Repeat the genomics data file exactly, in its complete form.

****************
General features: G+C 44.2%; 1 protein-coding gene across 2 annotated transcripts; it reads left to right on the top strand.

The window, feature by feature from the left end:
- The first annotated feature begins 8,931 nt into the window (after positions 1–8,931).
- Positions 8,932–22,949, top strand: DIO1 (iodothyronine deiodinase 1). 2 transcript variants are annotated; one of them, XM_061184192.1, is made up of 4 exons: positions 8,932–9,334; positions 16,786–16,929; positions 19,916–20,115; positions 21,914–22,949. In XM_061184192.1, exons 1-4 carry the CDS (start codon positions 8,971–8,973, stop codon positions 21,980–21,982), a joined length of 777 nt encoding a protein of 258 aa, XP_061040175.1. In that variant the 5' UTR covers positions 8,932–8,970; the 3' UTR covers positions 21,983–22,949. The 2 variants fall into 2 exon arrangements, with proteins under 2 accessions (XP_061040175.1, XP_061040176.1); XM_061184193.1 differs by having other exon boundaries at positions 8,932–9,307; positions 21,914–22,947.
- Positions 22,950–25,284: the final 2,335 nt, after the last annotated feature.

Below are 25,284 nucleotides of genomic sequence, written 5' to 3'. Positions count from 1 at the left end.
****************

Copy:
General features: G+C 44.2%; 1 protein-coding gene across 2 annotated transcripts; it reads left to right on the top strand.

The window, feature by feature from the left end:
- The first annotated feature begins 8,931 nt into the window (after positions 1–8,931).
- Positions 8,932–22,949, top strand: DIO1 (iodothyronine deiodinase 1). 2 transcript variants are annotated; one of them, XM_061184192.1, is made up of 4 exons: positions 8,932–9,334; positions 16,786–16,929; positions 19,916–20,115; positions 21,914–22,949. In XM_061184192.1, exons 1-4 carry the CDS (start codon positions 8,971–8,973, stop codon positions 21,980–21,982), a joined length of 777 nt encoding a protein of 258 aa, XP_061040175.1. In that variant the 5' UTR covers positions 8,932–8,970; the 3' UTR covers positions 21,983–22,949. The 2 variants fall into 2 exon arrangements, with proteins under 2 accessions (XP_061040175.1, XP_061040176.1); XM_061184193.1 differs by having other exon boundaries at positions 8,932–9,307; positions 21,914–22,947.
- Positions 22,950–25,284: the final 2,335 nt, after the last annotated feature.

Below are 25,284 nucleotides of genomic sequence, written 5' to 3'. Positions count from 1 at the left end.